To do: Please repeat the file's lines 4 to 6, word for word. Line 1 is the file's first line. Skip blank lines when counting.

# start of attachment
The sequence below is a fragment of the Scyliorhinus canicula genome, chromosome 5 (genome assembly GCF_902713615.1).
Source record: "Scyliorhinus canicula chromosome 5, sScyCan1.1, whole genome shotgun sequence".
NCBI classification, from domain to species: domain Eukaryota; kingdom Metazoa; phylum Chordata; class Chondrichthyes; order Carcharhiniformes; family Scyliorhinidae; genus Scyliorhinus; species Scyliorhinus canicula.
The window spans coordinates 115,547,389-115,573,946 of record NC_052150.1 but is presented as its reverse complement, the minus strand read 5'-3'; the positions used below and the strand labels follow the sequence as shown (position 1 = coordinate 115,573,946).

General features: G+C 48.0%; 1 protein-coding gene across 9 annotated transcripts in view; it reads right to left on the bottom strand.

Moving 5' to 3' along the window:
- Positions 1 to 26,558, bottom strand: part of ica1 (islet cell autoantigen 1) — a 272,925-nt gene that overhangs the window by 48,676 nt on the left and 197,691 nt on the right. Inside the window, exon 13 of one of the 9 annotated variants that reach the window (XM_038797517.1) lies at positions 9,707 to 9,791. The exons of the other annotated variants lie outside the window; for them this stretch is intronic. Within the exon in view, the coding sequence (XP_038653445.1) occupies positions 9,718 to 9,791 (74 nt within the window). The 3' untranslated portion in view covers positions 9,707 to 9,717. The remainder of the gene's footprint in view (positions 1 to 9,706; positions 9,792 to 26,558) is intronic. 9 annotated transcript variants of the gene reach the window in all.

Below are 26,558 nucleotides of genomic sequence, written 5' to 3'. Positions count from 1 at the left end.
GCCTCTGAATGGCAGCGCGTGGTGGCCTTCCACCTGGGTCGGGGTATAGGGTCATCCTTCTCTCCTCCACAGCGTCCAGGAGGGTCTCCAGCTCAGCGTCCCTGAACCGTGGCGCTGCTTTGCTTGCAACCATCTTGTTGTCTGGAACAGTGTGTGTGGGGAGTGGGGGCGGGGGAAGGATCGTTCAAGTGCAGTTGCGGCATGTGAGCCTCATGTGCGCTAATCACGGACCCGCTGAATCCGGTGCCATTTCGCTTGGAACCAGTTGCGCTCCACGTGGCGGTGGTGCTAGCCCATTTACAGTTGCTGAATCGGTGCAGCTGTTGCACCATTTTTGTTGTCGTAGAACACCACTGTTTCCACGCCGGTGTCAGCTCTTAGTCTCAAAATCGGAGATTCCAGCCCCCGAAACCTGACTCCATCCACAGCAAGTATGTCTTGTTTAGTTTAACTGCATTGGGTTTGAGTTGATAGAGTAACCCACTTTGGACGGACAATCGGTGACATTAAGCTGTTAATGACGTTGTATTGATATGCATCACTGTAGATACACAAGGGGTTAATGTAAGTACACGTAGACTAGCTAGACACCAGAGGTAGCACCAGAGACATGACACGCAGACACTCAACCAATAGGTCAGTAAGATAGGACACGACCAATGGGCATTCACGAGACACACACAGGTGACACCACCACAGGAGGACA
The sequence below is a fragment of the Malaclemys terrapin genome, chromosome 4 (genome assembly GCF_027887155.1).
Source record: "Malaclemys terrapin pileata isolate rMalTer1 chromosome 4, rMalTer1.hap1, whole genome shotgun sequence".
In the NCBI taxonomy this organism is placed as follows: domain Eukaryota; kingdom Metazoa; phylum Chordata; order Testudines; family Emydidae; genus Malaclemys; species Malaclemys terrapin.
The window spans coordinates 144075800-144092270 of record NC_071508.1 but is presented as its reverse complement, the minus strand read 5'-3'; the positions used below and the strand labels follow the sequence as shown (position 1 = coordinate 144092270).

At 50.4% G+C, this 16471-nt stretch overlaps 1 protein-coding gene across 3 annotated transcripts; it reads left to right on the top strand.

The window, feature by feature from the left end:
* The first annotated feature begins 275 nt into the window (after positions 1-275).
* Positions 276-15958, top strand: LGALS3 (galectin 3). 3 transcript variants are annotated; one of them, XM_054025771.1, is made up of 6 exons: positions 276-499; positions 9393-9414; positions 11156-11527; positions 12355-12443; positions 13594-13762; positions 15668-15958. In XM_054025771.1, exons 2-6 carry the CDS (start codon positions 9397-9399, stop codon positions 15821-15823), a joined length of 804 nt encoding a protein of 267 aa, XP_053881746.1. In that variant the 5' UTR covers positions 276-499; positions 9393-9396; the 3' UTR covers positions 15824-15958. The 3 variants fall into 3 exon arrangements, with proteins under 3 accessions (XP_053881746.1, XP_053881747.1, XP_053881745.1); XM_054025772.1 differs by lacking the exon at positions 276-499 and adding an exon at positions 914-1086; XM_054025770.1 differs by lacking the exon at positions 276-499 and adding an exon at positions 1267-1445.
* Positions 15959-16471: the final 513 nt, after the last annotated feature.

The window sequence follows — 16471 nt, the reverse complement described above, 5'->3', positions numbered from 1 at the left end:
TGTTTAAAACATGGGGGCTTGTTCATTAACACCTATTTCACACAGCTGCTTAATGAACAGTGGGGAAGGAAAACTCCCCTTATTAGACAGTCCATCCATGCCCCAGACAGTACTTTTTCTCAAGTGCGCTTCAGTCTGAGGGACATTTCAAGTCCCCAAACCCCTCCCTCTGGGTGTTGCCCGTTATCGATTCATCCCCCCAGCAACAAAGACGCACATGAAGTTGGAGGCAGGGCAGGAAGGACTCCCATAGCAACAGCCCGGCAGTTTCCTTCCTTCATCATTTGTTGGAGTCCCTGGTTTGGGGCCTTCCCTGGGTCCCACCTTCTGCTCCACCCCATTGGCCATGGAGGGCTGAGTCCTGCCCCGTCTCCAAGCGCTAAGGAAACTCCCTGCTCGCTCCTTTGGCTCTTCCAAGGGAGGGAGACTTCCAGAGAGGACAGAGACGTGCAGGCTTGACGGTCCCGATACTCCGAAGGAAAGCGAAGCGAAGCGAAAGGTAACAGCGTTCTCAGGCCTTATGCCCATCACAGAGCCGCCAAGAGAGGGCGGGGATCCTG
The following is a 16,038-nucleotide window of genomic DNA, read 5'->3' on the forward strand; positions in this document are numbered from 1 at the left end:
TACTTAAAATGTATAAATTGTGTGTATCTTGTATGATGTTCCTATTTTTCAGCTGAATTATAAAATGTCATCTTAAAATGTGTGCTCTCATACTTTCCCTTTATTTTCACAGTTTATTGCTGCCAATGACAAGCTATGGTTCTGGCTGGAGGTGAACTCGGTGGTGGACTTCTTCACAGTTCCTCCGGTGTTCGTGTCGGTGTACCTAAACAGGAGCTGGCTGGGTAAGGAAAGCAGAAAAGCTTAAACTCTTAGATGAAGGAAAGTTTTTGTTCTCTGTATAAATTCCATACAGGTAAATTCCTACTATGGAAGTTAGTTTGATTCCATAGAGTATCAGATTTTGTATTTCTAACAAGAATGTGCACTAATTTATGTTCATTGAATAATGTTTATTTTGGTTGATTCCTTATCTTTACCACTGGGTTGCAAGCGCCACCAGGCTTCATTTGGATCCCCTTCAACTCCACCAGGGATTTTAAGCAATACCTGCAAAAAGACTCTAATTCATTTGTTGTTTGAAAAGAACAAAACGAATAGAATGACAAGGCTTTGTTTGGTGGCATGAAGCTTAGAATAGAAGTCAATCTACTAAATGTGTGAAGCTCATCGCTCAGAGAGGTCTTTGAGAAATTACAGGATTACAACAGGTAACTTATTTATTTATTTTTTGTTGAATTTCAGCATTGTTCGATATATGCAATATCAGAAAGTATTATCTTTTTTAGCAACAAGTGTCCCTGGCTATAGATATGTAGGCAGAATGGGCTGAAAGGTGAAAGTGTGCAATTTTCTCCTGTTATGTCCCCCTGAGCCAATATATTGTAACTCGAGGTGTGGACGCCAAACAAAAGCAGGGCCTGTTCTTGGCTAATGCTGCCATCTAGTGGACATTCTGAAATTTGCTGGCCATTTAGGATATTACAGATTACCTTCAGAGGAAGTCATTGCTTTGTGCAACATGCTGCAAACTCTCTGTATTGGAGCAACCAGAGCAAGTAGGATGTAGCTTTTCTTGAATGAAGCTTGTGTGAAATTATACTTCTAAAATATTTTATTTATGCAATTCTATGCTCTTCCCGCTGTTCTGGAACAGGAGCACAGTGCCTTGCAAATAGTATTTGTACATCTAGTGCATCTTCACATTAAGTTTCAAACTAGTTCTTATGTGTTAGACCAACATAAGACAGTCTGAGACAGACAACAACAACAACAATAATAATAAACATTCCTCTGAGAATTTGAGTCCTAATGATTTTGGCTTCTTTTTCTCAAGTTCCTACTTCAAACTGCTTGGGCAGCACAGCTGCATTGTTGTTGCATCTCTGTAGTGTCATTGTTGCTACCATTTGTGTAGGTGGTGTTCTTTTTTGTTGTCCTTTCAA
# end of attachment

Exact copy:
The window spans coordinates 115,547,389-115,573,946 of record NC_052150.1 but is presented as its reverse complement, the minus strand read 5'-3'; the positions used below and the strand labels follow the sequence as shown (position 1 = coordinate 115,573,946).

General features: G+C 48.0%; 1 protein-coding gene across 9 annotated transcripts in view; it reads right to left on the bottom strand.

Moving 5' to 3' along the window: